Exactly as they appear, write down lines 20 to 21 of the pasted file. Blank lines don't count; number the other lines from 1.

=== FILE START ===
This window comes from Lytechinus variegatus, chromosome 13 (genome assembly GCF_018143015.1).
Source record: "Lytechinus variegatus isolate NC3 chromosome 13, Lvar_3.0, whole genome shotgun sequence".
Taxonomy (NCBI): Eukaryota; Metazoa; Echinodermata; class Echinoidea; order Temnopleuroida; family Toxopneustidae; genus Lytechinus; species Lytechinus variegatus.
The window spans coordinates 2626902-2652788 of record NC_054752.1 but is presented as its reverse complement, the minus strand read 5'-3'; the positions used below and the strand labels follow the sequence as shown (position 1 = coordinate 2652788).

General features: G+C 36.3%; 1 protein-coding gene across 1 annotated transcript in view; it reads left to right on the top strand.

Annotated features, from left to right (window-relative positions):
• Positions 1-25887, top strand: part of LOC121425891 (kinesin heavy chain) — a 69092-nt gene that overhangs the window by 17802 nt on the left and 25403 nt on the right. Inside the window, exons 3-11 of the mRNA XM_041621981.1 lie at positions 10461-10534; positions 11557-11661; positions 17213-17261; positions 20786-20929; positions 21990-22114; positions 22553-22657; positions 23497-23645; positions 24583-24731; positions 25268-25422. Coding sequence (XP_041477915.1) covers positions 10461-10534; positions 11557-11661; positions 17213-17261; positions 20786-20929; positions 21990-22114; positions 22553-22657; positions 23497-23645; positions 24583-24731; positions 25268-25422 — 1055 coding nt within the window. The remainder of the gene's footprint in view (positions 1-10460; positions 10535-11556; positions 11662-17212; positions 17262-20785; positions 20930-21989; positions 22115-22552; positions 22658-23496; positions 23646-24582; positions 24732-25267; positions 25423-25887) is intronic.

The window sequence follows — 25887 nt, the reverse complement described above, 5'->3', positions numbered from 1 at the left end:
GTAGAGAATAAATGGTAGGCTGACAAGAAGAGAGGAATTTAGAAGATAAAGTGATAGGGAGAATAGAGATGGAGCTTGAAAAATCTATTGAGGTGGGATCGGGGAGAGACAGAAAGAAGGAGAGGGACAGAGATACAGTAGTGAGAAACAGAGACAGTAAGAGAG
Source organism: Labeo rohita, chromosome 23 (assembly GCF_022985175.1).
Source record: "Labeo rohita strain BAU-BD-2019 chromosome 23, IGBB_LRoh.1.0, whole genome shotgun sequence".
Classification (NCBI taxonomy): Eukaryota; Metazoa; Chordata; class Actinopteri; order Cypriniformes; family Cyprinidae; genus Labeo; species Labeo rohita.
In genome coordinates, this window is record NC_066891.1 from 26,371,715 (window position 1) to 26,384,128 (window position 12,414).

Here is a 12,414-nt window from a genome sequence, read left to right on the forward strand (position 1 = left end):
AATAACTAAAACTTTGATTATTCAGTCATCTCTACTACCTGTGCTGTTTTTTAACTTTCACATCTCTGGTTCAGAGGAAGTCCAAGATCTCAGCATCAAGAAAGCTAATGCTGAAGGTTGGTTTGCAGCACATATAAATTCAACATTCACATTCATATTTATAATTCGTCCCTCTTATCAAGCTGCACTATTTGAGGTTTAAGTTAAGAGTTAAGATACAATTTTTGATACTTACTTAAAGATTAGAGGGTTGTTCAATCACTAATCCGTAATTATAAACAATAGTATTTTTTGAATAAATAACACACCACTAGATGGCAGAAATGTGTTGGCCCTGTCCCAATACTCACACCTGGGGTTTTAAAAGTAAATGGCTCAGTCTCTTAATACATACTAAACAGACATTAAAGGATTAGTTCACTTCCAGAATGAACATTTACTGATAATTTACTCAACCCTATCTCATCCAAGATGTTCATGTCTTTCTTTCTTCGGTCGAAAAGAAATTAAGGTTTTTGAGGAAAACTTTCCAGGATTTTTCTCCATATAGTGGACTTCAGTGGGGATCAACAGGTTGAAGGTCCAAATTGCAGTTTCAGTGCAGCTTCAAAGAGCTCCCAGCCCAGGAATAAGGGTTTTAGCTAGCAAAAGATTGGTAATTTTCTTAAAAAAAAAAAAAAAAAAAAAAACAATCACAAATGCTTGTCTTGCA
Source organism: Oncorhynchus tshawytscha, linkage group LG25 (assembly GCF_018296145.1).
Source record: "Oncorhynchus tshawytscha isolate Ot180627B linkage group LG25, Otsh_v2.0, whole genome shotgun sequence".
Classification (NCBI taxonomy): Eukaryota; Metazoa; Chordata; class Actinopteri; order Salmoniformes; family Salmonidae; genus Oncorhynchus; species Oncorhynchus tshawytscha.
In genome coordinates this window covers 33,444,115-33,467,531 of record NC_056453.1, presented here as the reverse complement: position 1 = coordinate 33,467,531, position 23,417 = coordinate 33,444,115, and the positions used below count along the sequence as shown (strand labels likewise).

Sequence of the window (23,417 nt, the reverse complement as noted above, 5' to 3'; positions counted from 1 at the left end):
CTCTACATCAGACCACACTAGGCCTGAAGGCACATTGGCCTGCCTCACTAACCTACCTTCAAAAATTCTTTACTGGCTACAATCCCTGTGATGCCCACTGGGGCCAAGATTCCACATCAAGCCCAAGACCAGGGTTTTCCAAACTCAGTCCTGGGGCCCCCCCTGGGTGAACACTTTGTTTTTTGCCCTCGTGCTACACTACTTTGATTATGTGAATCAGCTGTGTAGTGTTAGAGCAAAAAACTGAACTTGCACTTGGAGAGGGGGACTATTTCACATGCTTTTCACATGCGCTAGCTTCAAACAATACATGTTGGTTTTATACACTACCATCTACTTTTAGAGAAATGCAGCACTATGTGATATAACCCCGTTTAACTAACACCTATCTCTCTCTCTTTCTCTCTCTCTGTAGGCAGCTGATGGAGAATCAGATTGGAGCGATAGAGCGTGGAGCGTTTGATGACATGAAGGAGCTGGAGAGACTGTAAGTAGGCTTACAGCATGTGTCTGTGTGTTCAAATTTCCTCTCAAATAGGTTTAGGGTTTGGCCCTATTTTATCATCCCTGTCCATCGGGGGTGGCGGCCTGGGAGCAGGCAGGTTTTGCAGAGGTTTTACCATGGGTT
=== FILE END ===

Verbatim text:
Sequence of the window (23,417 nt, the reverse complement as noted above, 5' to 3'; positions counted from 1 at the left end):
CTCTACATCAGACCACACTAGGCCTGAAGGCACATTGGCCTGCCTCACTAACCTACCTTCAAAAATTCTTTACTGGCTACAATCCCTGTGATGCCCACTGGGGCCAAGATTCCACATCAAGCCCAAGACCAGGGTTTTCCAAACTCAGTCCTGGGGCCCCCCCTGGGTGAACACTTTGTTTTTTGCCCTCGTGCTACACTACTTTGATTATGTGAATCAGCTGTGTAGTGTTAGAGCAAAAAACTGAACTTGCACTTGGAGAGGGGGACTATTTCACATGCTTTTCACATGCGCTAGCTTCAAACAATACATGTTGGTTTTATACACTACCATCTACTTTTAGAGAAATGCAGCACTATGTGATATAACCCCGTTTAACTAACACCTATCTCTCTCTCTTTCTCTCTCTCTGTAGGCAGCTGATGGAGAATCAGATTGGAGCGATAGAGCGTGGAGCGTTTGATGACATGAAGGAGCTGGAGAGACTGTAAGTAGGCTTACAGCATGTGTCTGTGTGTTCAAATTTCCTCTCAAATAGGTTTAGGGTTTGGCCCTATTTTATCATCCCTGTCCATCGGGGGTGGCGGCCTGGGAGCAGGCAGGTTTTGCAGAGGTTTTACCATGGGTT